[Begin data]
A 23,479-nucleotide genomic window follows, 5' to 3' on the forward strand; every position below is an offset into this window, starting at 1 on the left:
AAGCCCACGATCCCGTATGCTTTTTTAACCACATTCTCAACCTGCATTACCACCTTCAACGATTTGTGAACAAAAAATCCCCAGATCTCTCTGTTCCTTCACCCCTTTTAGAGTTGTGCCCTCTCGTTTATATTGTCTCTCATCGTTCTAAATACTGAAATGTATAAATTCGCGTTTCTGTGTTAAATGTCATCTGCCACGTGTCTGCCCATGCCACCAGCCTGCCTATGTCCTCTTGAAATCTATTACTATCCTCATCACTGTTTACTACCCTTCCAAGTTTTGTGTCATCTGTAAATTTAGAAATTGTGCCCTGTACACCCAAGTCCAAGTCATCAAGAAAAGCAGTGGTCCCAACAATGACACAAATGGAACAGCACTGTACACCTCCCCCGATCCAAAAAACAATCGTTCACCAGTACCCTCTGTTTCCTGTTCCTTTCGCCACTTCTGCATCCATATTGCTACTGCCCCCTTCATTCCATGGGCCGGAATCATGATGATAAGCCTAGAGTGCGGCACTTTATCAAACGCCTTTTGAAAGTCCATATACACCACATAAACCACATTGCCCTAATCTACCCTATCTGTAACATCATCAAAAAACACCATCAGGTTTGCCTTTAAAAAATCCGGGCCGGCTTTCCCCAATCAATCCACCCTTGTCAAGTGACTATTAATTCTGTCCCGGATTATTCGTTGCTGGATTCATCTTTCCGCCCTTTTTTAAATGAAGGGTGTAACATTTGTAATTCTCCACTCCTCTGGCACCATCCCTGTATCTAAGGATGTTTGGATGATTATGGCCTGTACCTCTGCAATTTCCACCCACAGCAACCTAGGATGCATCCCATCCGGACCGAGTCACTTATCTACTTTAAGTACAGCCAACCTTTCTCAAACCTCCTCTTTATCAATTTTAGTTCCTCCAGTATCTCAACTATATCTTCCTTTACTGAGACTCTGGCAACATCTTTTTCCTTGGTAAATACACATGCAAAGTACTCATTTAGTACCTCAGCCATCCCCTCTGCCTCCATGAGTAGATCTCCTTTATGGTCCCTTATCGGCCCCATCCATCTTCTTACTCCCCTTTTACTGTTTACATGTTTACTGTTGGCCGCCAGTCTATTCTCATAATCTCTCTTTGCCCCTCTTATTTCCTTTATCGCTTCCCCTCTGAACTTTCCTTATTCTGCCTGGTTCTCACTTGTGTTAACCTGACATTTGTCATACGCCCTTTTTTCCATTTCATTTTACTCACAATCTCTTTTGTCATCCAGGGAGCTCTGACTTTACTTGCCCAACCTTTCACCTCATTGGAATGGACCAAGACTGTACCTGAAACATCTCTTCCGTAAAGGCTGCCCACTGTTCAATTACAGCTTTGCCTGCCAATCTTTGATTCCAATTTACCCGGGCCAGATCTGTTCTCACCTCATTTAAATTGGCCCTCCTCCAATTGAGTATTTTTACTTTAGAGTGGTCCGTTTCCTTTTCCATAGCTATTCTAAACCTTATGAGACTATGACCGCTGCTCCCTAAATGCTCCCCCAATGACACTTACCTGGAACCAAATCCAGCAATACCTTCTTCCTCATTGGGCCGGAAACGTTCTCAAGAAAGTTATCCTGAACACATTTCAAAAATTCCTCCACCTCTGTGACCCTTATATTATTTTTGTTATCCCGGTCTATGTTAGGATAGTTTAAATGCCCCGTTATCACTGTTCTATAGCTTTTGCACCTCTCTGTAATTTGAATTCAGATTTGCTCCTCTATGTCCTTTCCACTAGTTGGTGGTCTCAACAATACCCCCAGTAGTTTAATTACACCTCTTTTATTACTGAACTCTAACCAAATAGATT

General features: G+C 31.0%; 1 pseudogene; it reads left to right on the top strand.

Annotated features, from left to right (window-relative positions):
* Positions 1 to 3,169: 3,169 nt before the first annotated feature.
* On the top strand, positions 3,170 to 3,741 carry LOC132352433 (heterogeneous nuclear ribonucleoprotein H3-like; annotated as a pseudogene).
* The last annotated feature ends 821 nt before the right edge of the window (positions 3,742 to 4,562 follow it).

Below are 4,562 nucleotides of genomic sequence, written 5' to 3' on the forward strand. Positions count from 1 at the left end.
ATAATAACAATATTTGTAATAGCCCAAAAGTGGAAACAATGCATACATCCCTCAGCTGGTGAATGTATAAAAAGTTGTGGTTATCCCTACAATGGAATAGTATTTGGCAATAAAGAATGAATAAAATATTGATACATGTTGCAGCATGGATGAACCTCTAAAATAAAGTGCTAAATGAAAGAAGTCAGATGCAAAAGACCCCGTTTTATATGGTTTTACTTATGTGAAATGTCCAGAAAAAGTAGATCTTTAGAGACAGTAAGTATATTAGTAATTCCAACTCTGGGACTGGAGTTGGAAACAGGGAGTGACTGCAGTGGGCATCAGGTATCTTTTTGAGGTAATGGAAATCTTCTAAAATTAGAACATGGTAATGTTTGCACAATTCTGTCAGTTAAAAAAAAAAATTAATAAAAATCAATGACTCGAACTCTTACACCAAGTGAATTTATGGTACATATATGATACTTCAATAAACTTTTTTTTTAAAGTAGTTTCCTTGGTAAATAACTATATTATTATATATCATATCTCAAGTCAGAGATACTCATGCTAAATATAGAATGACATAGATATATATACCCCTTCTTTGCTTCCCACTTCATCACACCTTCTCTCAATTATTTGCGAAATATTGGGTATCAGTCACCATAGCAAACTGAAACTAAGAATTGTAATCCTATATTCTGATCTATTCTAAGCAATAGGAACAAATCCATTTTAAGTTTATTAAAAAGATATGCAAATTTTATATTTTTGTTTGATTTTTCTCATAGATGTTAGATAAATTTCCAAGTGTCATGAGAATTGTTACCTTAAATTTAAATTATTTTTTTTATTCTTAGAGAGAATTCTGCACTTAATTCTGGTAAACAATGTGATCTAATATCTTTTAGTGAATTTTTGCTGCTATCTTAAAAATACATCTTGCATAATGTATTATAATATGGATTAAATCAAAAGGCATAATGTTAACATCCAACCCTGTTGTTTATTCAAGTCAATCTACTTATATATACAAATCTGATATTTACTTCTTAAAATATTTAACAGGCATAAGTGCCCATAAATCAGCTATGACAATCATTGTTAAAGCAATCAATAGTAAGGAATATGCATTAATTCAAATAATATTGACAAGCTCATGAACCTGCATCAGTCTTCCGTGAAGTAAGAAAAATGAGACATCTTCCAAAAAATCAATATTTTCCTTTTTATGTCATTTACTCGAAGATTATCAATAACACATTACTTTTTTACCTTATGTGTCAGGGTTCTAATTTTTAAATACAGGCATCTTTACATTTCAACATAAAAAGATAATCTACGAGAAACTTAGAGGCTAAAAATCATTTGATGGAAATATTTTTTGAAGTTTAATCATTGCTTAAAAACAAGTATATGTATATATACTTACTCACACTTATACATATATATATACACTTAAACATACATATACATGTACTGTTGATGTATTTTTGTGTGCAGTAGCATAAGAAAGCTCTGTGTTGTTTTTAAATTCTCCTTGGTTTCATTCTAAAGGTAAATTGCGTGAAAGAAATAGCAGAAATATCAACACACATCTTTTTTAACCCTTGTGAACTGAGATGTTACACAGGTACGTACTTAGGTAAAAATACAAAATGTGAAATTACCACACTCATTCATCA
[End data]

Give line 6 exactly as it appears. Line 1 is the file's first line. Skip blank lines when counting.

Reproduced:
* On the top strand, positions 3,170 to 3,741 carry LOC132352433 (heterogeneous nuclear ribonucleoprotein H3-like; annotated as a pseudogene).